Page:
The digital devices are also protected from damage during transport, so they are packaged carefully. Over the years, packaging has become more efficient, requiring less space, so more pieces fit per container. And strides have been made toward making the packaging recyclable, but that does not matter if those materials don’t make it into an effective recycling stream after delivery to the end user.
All these steps have environmental impacts before the device is even plugged in and turned on. Once you power up the computer, the impact takes on a whole new dimension.
If you use 100 watts as the average, then imagine the amount of heat generated by 40 100-watt light bulbs in one room. For a typical eight-hour workday, this would require 32 kilowatt hours.
Now imagine 10 million such rooms; this represents the number of new computers that shipped in 2018. The required electricity totals 320 gigawatt hours. Given that the average useful lifespan for a desktop computer is three to five years, the total power consumption could be as much as five times that much.
Generating that power comes with its own environmental impact, whether by using fossil fuels, nuclear energy, or “renewable” sources such as wind or solar.
But wait, there’s more. The computers don’t convert all that energy into pure data processing power; a large amount is given off as heat. Both people and computers behave unreliably when they get too hot, so you also have to add temperature control systems to the mix. And air conditioning requires additional power to maintain comfortable working temperatures.
We’re finally nearing the end of the supply chain, but some of the same environmental costs are waiting to take their cut on the way out as well. There are transportation costs involved in disposing of the millions of digital electronics devices that are taken out of service every year.
Unfortunately, far too much of this material ends up in the normal waste stream and winds up in landfills. Few of these materials biodegrade, plus many materials succumb to corrosion and other destructive forces. They can release heavy metals and other toxins that can eventually find their way into water supplies, rivers, and even the oceans. This includes plastics; almost all plastics used in electronics are not biodegradable, though they can be recycled.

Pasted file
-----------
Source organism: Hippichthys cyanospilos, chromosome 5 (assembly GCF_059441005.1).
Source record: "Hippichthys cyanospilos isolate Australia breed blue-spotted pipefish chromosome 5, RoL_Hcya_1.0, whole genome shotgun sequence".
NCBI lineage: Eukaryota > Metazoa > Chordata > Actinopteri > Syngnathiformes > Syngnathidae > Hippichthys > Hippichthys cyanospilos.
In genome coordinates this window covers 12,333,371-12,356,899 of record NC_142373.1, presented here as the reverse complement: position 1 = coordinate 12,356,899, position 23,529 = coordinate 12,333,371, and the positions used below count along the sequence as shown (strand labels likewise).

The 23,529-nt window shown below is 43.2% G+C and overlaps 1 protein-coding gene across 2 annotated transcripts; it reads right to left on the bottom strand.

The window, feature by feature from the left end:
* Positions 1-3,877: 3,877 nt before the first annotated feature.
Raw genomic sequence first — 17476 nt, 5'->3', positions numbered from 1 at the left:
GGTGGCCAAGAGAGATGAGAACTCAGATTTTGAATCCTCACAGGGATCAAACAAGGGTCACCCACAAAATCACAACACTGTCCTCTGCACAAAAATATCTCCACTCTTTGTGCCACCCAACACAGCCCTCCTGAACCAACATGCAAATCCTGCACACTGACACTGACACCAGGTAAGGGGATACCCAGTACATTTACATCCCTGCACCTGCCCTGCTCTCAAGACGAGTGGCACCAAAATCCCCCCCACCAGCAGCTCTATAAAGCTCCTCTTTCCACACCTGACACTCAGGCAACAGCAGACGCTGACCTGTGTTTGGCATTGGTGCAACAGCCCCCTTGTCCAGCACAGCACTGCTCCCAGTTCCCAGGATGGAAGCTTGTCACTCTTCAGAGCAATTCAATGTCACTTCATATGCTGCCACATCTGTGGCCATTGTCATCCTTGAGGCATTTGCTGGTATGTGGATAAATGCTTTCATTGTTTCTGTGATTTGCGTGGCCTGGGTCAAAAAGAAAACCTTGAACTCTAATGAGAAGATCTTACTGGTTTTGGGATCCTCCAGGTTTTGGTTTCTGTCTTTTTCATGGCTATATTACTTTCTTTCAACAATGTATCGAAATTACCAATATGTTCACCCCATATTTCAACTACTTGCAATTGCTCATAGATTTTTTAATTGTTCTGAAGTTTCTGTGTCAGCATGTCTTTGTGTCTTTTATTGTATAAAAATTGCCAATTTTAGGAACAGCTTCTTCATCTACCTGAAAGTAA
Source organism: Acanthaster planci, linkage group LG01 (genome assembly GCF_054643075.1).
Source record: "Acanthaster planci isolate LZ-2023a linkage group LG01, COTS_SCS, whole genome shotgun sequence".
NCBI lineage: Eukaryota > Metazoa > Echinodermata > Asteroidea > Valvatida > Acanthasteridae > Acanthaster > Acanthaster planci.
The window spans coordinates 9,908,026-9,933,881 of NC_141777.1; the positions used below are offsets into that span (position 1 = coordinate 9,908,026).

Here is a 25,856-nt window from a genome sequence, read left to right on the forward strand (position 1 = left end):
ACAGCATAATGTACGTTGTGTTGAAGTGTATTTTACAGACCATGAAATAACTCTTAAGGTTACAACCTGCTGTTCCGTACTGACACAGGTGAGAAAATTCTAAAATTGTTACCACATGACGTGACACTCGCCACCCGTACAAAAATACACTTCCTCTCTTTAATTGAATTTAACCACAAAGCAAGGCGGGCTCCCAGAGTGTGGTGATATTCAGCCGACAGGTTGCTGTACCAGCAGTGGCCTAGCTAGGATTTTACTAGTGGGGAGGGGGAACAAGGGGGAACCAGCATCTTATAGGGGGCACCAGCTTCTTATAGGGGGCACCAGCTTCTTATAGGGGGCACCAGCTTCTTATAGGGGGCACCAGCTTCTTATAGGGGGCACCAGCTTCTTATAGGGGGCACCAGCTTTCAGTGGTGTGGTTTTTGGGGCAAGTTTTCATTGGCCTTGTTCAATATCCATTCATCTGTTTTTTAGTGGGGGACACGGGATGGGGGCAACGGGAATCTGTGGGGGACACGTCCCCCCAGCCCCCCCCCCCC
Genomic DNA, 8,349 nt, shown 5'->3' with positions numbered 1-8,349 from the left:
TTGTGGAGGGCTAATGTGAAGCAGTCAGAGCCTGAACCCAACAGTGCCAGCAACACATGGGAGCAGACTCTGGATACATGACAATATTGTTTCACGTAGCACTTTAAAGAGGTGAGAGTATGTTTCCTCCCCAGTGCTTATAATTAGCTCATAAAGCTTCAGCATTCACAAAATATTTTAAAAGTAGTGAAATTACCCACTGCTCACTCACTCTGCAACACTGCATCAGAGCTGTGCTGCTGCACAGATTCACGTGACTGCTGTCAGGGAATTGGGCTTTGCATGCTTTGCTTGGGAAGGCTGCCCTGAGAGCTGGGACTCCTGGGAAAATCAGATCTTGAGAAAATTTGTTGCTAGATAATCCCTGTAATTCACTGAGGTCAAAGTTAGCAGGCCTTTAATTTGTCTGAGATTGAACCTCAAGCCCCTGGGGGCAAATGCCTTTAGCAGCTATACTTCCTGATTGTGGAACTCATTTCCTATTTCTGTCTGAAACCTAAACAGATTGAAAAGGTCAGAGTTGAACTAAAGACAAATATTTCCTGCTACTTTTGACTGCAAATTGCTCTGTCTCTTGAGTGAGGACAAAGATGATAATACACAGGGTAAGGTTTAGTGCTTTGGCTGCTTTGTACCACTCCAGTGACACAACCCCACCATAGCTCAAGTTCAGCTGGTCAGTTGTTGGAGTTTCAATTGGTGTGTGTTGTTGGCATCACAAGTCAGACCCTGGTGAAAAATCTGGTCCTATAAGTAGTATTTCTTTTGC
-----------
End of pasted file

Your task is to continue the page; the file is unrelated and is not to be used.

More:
Efforts are made to recycle electronic equipment, but it is a complex and expensive process. A significant portion of the waste is shipped to China and developing countries where environmental safety standards are lacking or unenforced, and untrained people attempt to recover gold and other materials from the electronic trash. This often includes open-air burning, which can release harmful particulates, heavy metals, and toxic chemicals.
Responsible recycling can recoup some of the investment of energy and materials that went into the construction of these devices. There are processes that can minimize the pollution that comes from breaking down the components, but finding a qualified service provider can be difficult. One solution is to find recyclers that are certified by e-Stewards or similar organizations.
While digital electronics have a negative impact on the environment, it’s not all bad news. Digital controls make building heating and cooling systems far more efficient. Electronics help cars and trucks use less fuel and make electric-powered vehicles possible, which can reduce local pollution. But we need to be mindful of the negative effects and do what we can to reduce the damage done by our dependency on digital technology.
Environmental threats of tech: Lessons for leaders
- Make the most efficient use possible of existing digital electronics.
- Be sure to re-use/refurbish retired IT equipment, and recycle where necessary using responsible recycling services.
- Choosing more energy-efficient products can save money while minimizing environmental impact.